Take It Off!
Stripping is just part of the new burlesque, and this time sisters are doing it for themselves.
Va Va Voom Room, Friday and Saturday nights through May 8 and beginning again in June, York Hotel, 940 Sutter St., S.F., (415) 885-2800.
It's Valentine's Day, and the studded red-leather booths at the Broadway Studios are packed. To our right sit Marina blondes with well-groomed men in department-store cologne, tourists from out of state, couples from the burbs. To the left are club kids in retro regalia: glamour-era evening gowns or 1940s suits and bowlers; sometimes, because attitudes are being revised here, the women are in the suits. In the crowd are arty hipsters looking for something new, even a few bored Goth kids. The lights are so low, it feels almost dingy, and the mood is sultry with anticipation as San Francisco's Famous Burlesque Orchestra takes the stage.
With their shaved heads, tattoos, and goatees, these eight handsome men could have been playing rockabilly last year, punk rock the year before–and they probably were. But now, in their thrift-store period suits, they're playing classic jazz, ragtime, and all manner of music for strutting and stripping. Yes, burlesque is back with a saucy, sexy vengeance. But this time, the women in the spotlight are powered by their sexual energy rather than caged or defined by it.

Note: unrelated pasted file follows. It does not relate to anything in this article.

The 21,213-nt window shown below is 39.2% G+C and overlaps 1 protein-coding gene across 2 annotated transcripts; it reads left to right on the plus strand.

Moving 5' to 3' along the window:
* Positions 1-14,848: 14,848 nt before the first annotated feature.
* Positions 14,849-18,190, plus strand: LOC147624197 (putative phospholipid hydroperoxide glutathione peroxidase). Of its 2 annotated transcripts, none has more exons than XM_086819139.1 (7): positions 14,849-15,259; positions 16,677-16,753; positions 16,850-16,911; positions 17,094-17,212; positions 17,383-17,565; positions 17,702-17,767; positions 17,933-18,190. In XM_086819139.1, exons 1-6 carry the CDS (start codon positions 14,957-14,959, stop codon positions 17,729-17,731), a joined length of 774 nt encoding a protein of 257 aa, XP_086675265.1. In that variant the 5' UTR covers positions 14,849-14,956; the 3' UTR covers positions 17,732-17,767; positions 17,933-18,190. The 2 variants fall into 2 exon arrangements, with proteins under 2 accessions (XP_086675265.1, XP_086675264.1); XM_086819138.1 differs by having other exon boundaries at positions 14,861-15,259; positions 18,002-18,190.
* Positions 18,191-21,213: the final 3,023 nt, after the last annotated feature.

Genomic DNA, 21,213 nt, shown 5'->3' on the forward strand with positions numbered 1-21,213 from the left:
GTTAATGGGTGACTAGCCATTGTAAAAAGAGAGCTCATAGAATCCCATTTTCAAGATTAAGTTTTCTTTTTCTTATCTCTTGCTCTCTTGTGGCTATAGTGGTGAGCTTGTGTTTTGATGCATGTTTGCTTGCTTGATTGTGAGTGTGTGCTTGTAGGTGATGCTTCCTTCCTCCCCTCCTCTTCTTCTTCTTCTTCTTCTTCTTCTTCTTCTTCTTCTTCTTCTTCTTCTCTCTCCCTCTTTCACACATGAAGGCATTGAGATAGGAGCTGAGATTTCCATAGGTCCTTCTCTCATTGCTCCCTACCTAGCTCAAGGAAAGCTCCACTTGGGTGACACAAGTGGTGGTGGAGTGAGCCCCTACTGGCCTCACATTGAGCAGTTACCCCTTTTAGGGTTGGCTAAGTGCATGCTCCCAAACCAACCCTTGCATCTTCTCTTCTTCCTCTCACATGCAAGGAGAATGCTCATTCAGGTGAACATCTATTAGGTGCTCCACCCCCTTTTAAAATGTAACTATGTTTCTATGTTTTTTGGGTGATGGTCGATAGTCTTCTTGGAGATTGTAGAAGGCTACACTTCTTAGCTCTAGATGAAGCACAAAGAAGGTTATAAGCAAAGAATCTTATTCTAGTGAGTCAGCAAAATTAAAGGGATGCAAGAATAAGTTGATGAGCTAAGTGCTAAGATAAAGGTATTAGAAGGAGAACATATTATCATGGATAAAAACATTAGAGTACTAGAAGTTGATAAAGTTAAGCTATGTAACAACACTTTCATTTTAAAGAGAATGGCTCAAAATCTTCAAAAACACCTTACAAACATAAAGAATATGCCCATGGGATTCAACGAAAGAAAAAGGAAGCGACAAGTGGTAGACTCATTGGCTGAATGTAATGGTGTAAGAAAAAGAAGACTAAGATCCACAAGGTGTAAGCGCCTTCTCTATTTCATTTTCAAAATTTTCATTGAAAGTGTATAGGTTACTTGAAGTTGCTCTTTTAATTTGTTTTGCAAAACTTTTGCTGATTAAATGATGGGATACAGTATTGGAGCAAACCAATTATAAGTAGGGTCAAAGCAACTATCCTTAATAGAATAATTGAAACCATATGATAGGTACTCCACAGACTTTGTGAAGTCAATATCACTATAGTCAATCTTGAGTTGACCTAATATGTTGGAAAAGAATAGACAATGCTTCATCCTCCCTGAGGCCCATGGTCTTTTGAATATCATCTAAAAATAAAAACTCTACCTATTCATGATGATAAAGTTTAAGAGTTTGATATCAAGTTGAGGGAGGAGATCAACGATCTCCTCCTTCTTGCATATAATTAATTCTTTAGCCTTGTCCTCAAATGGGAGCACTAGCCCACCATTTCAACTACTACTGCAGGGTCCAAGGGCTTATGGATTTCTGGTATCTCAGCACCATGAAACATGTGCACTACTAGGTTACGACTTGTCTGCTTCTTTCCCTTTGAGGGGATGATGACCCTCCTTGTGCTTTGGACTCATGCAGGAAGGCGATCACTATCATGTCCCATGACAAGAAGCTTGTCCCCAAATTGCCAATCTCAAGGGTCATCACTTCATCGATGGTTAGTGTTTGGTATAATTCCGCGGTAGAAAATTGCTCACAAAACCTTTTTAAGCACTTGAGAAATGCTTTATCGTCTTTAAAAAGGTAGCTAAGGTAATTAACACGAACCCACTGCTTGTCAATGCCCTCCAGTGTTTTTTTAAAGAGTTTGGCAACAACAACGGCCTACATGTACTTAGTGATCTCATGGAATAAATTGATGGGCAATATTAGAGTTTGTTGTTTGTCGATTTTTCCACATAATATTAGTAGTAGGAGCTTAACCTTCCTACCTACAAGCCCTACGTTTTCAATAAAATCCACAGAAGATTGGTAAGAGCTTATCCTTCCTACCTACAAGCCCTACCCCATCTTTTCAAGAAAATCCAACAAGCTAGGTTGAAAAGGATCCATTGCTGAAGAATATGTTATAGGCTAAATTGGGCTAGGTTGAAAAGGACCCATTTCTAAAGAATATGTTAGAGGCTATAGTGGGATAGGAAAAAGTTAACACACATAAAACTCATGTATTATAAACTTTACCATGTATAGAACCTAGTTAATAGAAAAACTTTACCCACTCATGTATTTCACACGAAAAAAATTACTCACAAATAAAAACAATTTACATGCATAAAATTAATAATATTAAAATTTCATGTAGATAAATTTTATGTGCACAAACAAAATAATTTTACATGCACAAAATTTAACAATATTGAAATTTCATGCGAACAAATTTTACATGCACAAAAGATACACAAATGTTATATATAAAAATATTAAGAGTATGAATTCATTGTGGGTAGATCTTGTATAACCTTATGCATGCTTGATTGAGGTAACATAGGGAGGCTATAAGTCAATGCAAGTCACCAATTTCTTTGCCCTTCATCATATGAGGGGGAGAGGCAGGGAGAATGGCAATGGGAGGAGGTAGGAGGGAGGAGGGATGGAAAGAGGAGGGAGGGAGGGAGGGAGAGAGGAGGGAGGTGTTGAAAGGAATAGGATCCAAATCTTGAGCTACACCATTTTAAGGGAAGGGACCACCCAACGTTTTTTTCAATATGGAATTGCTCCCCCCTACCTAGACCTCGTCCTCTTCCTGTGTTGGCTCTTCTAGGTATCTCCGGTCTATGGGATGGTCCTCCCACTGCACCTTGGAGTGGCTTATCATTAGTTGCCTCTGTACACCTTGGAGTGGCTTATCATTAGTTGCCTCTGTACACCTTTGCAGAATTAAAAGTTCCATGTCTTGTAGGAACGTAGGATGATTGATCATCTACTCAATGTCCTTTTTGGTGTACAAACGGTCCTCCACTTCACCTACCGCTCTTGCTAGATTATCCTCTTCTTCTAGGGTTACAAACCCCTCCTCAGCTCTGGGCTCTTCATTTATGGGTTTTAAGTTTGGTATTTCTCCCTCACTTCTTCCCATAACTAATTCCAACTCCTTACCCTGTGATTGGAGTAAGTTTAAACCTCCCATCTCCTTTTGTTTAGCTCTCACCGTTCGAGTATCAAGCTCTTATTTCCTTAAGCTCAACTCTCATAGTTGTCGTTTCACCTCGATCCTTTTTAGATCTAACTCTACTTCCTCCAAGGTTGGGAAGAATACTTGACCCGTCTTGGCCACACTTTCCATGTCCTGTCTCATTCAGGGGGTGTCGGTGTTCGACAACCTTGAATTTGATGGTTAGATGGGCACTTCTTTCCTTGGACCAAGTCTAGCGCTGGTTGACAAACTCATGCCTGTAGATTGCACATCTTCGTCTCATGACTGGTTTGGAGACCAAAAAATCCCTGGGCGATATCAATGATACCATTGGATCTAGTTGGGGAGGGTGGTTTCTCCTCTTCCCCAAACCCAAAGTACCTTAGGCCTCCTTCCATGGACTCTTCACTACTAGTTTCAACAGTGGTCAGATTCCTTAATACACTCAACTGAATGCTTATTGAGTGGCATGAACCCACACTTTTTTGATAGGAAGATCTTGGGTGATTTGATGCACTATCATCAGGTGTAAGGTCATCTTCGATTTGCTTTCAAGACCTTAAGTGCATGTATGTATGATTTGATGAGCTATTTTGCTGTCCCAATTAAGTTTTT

Just look at the Lollies (formerly the Cantankerous Lollies), a trio of hot chicks who dance like ballerinas on bathtub gin. Their synchronized moves, robust with undulations, hip swivels, and come-hither stares, have the Marina girls clutching their dates a little tighter. As the Lollies slowly discard fringed, sequined bloomers and fishnet stockings–never peeling their generous pasties and G-strings–you eventually notice that they're not just flamboyant and provocative; they are terrific dancers as well.
We had to walk past the tawdry likes of the Roaring 20's and the Garden of Eden strip clubs to get here, but now we're a million miles away. Forget lap dancing or bored nude women twirling around a pole for a buck. This is the new burlesque. It's slower than go-go, hotter than vaudeville or a variety show, less music-centric than cabaret. It features more costumes and coverage than exotic dance usually allows. It's a reaction to the innocence of the swing revival of the early 1990s–something more mature and naughty. Elements of all these genres are in this new incarnation, which focuses not just on the womanly form but on good times and a good show.